Sometimes the mothering we choose to do is for our siblings or our sibling’s children. These past few months I have caught myself on a few occasions mothering my big sister – standing up for her when she couldn’t do it herself, sending her for naps and time outs when I could see on her face she so desperately needed one, making sure she said “no” to people when she could not handle another responsibility being put on her and sometimes even refusing to let her handle the tough stuff on any given day. I love this choice.

Sometimes the only comfort good enough in the world is that of our own maternal mama. To this day, telling my mother about something that is hurting me, something I’m facing that is hard or even telling her I got a speeding ticket, can be the biggest release of emotion of all – even a week later when the wounds are not as fresh. There is something about the way my mom comforts me that gives my must-always-have-your-shit-together-self the permission I need to let go and let it all out. Sometimes I even choose not to be fully open about my heartaches to anyone but my mama. I love this choice.

Sometimes the mother we choose is our sisters. Recently, I received some news that personally reminded me of my own heartache I had been facing. Thankfully, my sisters were not far away. In minutes I found myself on Julia’s couch with a tissue box in my lap, earnestly being reminded that what I was feeling was not, as I had repeatedly referred to it, “stupid”, but completely relevant, real and appropriate. A tea, some more tears and a piece of Julia-baked cake later and my heart was reminded why God had chosen these beautiful women as my siblings and why life chose them as my best friends. I love this choice.

I love this choice!

I love this choice!

To all of the mamas out there: I choose to admire you, honor you (not just on the second Sunday of May), and be in awe of you. Your courage, strength, grace and wisdom are breathtaking. I love this choice.

~ Toni

Guest post – Blessed

To celebrate our 50th post, we asked our mom to write a guest blog. Thank you so much for reading with us this far! We can’t wait for the next 50. And to our Mommita – we LOVE you!

As I anxiously await each new submission to the blog, I realized something: I crave connection with my babies every day. Even as they live their lives, I still want and need to be a part of their lives. After all, I am a mom and will always be. Oh, I have added a few titles to my repertoire, Grammie being my most favorite of new additions next to girlfriend. Before this blog there were days when I had no connection with them either by phone, chat, email, text or Facebook updates. Those days I felt almost empty; something was missing. You see, my greatest accomplishment and joy are my four babies. Just thinking about them makes me cry with joy and pride. When my girls asked me to write for the blog, I responded, “You know I am going to cry,” to which Julia and Toni immediately responded, “I know,” and, true to form, I did.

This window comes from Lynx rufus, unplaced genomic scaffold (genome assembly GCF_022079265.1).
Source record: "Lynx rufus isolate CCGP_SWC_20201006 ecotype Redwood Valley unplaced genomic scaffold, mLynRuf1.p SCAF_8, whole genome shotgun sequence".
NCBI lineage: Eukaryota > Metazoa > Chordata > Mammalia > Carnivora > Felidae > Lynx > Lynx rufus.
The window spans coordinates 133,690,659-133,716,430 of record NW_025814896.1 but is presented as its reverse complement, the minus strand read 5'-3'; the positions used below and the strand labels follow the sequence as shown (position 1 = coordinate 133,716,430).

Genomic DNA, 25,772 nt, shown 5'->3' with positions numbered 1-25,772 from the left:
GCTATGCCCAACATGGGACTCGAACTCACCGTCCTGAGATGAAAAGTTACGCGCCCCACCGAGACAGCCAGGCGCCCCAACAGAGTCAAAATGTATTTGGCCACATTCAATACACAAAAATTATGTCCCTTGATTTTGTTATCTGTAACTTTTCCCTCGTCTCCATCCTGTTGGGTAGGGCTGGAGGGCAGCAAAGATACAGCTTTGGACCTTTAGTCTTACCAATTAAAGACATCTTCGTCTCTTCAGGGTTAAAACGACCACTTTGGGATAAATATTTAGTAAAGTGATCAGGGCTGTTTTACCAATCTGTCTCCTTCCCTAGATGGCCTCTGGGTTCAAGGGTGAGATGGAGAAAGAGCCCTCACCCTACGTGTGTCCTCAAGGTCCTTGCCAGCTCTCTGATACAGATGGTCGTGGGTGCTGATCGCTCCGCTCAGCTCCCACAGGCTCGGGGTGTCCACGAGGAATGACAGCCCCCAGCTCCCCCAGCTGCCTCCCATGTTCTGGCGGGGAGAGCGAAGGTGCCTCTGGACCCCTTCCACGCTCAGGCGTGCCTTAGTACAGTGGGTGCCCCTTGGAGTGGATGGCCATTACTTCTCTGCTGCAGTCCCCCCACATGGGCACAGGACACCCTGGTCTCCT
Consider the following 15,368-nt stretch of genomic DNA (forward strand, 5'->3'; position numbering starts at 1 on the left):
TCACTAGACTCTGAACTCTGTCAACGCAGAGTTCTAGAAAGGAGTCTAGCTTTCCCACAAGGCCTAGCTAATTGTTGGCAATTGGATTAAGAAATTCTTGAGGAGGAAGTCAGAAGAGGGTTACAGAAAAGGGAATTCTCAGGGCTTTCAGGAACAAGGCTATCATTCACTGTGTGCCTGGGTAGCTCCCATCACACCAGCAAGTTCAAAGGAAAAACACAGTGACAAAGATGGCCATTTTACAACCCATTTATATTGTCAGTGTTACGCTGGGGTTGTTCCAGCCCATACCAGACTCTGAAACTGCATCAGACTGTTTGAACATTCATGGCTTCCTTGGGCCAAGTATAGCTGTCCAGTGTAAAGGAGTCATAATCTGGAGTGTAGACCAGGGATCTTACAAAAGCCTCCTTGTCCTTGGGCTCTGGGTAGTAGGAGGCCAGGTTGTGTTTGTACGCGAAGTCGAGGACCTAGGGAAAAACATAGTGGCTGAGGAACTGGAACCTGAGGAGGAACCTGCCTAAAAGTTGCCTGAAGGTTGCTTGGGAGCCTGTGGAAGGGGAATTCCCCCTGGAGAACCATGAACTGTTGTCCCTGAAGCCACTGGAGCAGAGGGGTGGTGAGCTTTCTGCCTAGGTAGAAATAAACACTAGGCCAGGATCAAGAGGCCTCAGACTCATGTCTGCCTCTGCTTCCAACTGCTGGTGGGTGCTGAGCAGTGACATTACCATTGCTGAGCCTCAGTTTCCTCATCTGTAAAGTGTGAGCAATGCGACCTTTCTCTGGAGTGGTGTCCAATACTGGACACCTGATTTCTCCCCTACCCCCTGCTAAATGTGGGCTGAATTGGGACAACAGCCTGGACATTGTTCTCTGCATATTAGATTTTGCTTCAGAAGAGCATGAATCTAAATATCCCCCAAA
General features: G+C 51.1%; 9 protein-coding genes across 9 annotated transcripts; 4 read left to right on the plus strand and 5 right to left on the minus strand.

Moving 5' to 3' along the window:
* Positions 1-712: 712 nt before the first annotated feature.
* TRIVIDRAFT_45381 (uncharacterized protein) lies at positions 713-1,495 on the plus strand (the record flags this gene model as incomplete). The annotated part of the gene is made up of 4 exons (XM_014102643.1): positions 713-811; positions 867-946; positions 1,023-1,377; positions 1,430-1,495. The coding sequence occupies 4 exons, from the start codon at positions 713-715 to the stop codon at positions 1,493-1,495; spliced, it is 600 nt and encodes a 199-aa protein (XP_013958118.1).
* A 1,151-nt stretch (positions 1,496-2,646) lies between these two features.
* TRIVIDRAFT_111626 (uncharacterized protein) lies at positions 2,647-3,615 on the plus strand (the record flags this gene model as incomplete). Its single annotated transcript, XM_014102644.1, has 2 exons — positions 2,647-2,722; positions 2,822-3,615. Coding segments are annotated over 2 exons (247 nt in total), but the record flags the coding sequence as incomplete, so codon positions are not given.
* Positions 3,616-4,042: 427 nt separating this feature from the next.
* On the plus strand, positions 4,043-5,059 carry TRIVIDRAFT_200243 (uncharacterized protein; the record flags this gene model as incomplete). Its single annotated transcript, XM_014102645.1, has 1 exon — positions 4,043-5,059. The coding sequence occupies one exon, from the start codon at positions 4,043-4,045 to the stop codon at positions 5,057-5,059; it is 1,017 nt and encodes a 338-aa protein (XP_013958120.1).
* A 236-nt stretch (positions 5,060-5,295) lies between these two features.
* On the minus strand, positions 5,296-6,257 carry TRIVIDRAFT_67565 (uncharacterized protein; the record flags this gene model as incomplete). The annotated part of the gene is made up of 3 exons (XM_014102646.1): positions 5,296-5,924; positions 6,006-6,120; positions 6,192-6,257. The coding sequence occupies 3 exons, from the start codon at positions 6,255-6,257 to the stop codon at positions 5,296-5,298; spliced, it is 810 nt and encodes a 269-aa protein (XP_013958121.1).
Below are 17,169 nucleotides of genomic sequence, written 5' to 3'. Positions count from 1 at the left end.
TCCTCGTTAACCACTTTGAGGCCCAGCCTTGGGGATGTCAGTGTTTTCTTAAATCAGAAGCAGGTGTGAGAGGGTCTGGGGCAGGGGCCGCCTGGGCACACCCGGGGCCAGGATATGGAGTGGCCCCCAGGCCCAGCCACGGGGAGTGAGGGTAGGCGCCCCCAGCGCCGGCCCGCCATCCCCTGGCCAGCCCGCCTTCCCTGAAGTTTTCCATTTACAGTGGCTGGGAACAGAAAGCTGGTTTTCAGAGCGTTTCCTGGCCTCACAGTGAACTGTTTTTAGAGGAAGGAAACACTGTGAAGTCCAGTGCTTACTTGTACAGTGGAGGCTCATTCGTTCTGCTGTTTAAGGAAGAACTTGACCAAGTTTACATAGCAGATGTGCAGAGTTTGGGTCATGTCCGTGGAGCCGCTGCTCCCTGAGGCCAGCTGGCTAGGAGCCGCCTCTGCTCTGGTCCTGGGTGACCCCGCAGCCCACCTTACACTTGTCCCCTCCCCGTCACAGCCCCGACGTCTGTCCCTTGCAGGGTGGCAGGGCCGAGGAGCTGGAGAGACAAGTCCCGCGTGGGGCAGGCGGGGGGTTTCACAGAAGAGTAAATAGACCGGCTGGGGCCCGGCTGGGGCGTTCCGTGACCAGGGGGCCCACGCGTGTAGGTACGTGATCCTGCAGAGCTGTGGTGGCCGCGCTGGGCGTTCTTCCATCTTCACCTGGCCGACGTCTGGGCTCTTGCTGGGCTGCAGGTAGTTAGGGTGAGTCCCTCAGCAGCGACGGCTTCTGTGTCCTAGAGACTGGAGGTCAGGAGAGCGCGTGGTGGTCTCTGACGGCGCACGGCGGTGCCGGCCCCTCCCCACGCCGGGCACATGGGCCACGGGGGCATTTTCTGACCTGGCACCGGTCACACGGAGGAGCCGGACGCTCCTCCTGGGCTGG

I love being their mom and always have. I never doubted that I would be proud of each of them, that I would be there for them, that I would do whatever was needed to help them, guide them or rescue them. As I see what lives in their hearts, I see the girls I know, love and adore. I am blessed!

The ladies, back in the day

The ladies, back in the day (L to R: Toni, Mom, Andreah, Jacqui, Julia)

My girls, each in their own way, were my strength as I ventured to take the most challenging of steps in my life to be me again, a woman, a single woman. They were my cheering section, along with their men and the many friends, Dianne and Paula to just name a few, and family. With each step I took, from renovating the house in preparation to sell, to moving to a new town, they were there. It was hard for me to find the courage I needed. I was scared – let’s face it, I had been a part of a couple for 28 years. I had never done this before, be just me. But I am absolutely sure that it was even harder for my girls to see me venture out, dating (we call it shopping for shoes), harder for them to start a new life without the two parents they loved not be in one place.

Oh, what had I done? How have I failed them? What kind of example am I to end my marriage? This was all I could think as I watched each of them struggle to find the balance in all this. It broke my heart to see the impact on each. When I expressed this to Julia so many moons ago, she said something to me that has stuck: you have shown us that it is okay to say enough, it is okay to say this is not good for me and move on. I hear my OH so wise daughter each time I make a change in my life.

Don’t get me wrong – if I had to do it all over again I would not change a thing about our life as a family. I loved my life, loved being his wife, rallied in the title that will be mine forever- Mommy, Mom, Mommita – joyful in what was “our family” no matter how flawed it was, it was ours. Through all the trials and joys, that is where we grew, where the bond as women began. Without all those experiences we would not be who we are today – strong, independent and dependent, loving, giving and, yes, emotional women.

A wise man once said to me that if you put God in your life and seek His favour first, all things are possible. He was right. Through many prayers, I found an amazing man who I loved and lost. I was lead to an amazing job that I did not apply for but got that I love and still have today. The many of the lessons in my life have shown me that it is okay to be just me, that no matter what society says I should have done, I did my very best. I am not perfect, but that is okay too. Over time and putting God first in my morning prayers and pleadings through the tough moments, I have found a new love that makes me joyful and filled with laughter. With that love comes new joy and even more family to love. I wake up every morning in love with my man, in love with our families, so happy to be me. I am blessed as only God can bless me, with a life that is worth living with no regrets!

~ Christine (a.k.a. Mom)

If you’d like to write a guest post and join in the Weather Vane Sisterhood fun, email us at weathervanesisterhood at gmail dot com. We’d love to have you!